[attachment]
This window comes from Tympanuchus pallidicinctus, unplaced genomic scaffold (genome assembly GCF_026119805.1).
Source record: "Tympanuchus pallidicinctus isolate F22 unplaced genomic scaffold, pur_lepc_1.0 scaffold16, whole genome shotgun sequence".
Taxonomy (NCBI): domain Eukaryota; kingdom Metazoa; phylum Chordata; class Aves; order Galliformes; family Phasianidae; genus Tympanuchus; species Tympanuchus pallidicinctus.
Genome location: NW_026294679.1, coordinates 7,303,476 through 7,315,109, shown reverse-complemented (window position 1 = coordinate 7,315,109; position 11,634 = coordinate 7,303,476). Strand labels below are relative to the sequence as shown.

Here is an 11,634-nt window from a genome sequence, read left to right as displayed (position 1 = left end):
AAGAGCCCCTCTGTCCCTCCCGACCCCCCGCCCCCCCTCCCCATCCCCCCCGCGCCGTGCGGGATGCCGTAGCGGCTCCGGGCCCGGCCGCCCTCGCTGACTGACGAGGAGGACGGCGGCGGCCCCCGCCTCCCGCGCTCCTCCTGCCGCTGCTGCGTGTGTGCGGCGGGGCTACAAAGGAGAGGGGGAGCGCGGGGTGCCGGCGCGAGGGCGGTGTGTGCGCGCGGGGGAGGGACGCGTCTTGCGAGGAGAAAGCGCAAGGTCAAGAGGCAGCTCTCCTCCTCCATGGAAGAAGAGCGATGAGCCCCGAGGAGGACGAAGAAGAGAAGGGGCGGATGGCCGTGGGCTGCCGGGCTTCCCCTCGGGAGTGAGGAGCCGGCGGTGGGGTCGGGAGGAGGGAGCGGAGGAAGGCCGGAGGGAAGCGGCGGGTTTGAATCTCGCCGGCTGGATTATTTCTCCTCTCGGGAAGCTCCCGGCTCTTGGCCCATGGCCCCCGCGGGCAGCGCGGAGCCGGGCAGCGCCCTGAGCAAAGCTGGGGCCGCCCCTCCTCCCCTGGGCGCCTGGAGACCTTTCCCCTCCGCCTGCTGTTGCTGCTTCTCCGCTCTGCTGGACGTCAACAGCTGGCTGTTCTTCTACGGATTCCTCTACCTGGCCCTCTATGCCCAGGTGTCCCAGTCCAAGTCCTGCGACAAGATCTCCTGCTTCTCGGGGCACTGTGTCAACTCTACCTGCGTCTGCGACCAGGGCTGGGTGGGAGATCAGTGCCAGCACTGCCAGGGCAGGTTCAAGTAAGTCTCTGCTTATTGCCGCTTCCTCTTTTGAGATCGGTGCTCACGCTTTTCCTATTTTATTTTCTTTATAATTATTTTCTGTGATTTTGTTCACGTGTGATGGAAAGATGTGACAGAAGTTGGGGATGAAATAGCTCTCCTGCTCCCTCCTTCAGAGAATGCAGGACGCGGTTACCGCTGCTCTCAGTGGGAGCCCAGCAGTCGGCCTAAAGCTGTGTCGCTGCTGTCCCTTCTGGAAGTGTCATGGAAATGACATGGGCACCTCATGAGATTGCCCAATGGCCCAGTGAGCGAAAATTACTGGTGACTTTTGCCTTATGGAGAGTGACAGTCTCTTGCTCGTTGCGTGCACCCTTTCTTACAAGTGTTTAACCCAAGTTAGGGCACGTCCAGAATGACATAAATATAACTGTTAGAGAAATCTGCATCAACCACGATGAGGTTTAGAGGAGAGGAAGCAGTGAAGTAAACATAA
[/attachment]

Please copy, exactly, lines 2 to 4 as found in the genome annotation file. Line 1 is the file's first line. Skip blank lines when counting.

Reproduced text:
Source record: "Tympanuchus pallidicinctus isolate F22 unplaced genomic scaffold, pur_lepc_1.0 scaffold16, whole genome shotgun sequence".
Taxonomy (NCBI): domain Eukaryota; kingdom Metazoa; phylum Chordata; class Aves; order Galliformes; family Phasianidae; genus Tympanuchus; species Tympanuchus pallidicinctus.
Genome location: NW_026294679.1, coordinates 7,303,476 through 7,315,109, shown reverse-complemented (window position 1 = coordinate 7,315,109; position 11,634 = coordinate 7,303,476). Strand labels below are relative to the sequence as shown.